Afterward, when she could finally relax; after they'd draped the bronze medal over her shoulders and the Korean girl in the ceremonial silk gown had given her a bouquet of flowers - Denise Parker talked about how pressure-packed it had gotten at the finish; how it was hard to breathe, let alone shoot an arrow. How it was so pressurized that it was . . . well, it was unimaginable.

"I mean, you can't sit back here and even think how much pressure there was," she was saying. "It was enormous. It was incredible. Nobody was secure. Anything could happen. It just all came down to that last end."She breathed another sigh of relief. True enough, the United States women's archery team, of which Parker had been a member in good standing, had barely missed winning the silver medal at the Games of the 24th Olympiad - losing in a shootoff to Indonesia - but even truer enough, the U.S. had survived a Soviet scare to be able to fly home as honest-to-goodness Olympic medalists.

Archery competitions are a lot like golf tournaments. They take all day to play, and often come down to the final arrow. Saturday at the Olympics was like that.

Twelve teams had qualified for the medal-round competition that began Saturday morning at the Hwarang Archery Field. Four of those teams - from Korea, the United States, the Soviet Union and Indonesia - asserted themselves as the strongest teams. These four, along with teams from Sweden, Great Britain, France and West Germany, moved into the eight-team final round in the afternoon.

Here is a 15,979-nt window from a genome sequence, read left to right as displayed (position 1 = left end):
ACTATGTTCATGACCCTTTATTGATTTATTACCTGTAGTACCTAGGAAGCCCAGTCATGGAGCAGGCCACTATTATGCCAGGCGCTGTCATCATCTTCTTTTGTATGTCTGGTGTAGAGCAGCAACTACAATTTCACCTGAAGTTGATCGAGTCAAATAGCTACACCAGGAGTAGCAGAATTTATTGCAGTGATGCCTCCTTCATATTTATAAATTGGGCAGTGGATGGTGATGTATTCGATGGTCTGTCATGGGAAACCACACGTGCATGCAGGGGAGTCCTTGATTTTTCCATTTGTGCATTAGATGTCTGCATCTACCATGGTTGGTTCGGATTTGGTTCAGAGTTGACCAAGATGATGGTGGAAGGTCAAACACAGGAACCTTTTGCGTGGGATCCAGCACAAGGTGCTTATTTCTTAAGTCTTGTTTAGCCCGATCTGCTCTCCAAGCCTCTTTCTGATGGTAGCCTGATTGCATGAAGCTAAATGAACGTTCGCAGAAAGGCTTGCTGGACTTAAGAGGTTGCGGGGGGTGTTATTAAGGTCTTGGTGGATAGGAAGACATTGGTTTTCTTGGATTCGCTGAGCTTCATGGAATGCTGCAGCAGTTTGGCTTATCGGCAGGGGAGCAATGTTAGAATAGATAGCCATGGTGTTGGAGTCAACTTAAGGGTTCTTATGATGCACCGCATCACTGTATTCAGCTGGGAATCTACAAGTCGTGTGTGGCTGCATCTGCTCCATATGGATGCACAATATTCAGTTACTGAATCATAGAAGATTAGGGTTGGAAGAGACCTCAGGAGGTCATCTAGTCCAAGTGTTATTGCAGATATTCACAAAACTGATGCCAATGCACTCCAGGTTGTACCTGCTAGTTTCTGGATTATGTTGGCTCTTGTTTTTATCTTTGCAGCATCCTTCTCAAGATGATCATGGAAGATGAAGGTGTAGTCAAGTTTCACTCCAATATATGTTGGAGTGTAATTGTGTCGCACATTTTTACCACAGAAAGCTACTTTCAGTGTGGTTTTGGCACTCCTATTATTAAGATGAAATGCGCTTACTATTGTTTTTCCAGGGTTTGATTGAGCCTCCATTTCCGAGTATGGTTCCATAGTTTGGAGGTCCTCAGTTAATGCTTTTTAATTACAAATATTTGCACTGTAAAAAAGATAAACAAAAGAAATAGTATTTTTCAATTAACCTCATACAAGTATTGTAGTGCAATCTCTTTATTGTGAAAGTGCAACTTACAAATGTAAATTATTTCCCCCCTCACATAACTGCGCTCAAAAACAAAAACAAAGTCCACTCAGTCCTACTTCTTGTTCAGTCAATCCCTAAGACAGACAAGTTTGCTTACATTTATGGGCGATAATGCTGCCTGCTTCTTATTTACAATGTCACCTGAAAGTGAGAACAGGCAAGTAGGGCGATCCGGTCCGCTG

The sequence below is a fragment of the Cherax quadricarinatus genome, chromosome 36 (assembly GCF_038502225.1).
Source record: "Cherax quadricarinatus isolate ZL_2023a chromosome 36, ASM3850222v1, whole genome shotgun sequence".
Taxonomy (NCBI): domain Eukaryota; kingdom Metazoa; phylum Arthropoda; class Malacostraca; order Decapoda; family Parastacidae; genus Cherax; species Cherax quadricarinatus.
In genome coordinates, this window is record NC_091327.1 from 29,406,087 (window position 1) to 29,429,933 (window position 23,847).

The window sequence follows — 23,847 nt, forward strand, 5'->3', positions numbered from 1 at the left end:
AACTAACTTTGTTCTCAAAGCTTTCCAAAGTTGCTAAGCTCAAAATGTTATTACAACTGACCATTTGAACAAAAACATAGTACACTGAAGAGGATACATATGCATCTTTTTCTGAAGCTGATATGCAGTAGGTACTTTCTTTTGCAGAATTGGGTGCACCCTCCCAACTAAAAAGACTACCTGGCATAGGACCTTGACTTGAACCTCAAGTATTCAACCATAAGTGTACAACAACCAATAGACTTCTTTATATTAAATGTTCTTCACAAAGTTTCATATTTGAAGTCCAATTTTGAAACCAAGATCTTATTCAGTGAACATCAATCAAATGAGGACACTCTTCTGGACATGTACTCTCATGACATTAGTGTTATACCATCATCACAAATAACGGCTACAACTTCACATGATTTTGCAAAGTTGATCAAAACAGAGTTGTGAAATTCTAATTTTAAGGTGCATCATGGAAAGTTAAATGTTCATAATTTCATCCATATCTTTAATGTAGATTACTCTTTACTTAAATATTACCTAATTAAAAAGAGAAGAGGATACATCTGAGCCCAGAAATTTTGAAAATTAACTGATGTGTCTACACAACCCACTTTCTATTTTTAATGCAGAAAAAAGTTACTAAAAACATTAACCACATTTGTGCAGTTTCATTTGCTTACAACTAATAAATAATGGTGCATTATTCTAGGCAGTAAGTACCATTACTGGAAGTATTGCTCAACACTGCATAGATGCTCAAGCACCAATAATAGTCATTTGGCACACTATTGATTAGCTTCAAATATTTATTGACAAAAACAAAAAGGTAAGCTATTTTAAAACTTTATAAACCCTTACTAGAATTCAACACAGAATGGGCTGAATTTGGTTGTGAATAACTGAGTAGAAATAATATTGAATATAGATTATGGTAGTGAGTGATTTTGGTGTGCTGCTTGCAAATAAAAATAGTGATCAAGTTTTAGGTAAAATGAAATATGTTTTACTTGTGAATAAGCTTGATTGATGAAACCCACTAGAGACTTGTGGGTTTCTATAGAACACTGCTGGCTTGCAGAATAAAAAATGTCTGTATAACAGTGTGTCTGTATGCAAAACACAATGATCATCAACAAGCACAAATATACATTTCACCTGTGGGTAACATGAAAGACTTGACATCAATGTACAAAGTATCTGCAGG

The U.S.' score of 988 had been second best in the morning. The Korean team, with Kim Soo-Nyung, Wang Hee-Kyung and Yun Young-Sook, the three medalists in individual competition, scored 1,000 points and, as expected, was using the homefield wind and turf to distance itself from the competition. The Soviets scored 978 and Indonesia 975.

All the morning scores were wiped clean when the afternoon competition began. It would be identical to the morning's _ each team shooting 27 arrows (nine per team member) at distances of, in order, 30 meters, 50 meters, 60 meters and 70 meters.

Indonesia started fast, and actually took over first place from the Koreans after the 30-meter shoot. The Koreans soon retook the lead, however, and the competition settled rather comfortably into Korea, Indonesia, the U.S. and Russia, in that order.

After a bad 50-meter round, the Russians slipped well back in fourth, 20 points behind the U.S. The halfway scores showed Korea on top at 498, followed by Indonesia at 496, the United States at 490 and Russia at 470.

After 60 meters, the Russians closed the gap, but only slightly. Korea still led, with 739 points, followed by Indonesia with 731, the U. S. with 724 and the Soviets with 711.

Now there were 27 arrows left to shoot, at 70 meters, nine per end, three per archer.

After the first end the positions stayed virtually the same: Korea 821, Indonesia 810, United States 803, Soviet Union 788.

Eighteen arrows to go.

"Now we're thinking bronze all the way," said Denise.

But the Russians - who were barely eliminated from medals in the individual competition - were coming.

The Soviets had made up 13 points on one end, which is the equivalent of, say, a 9-0 inning in baseball.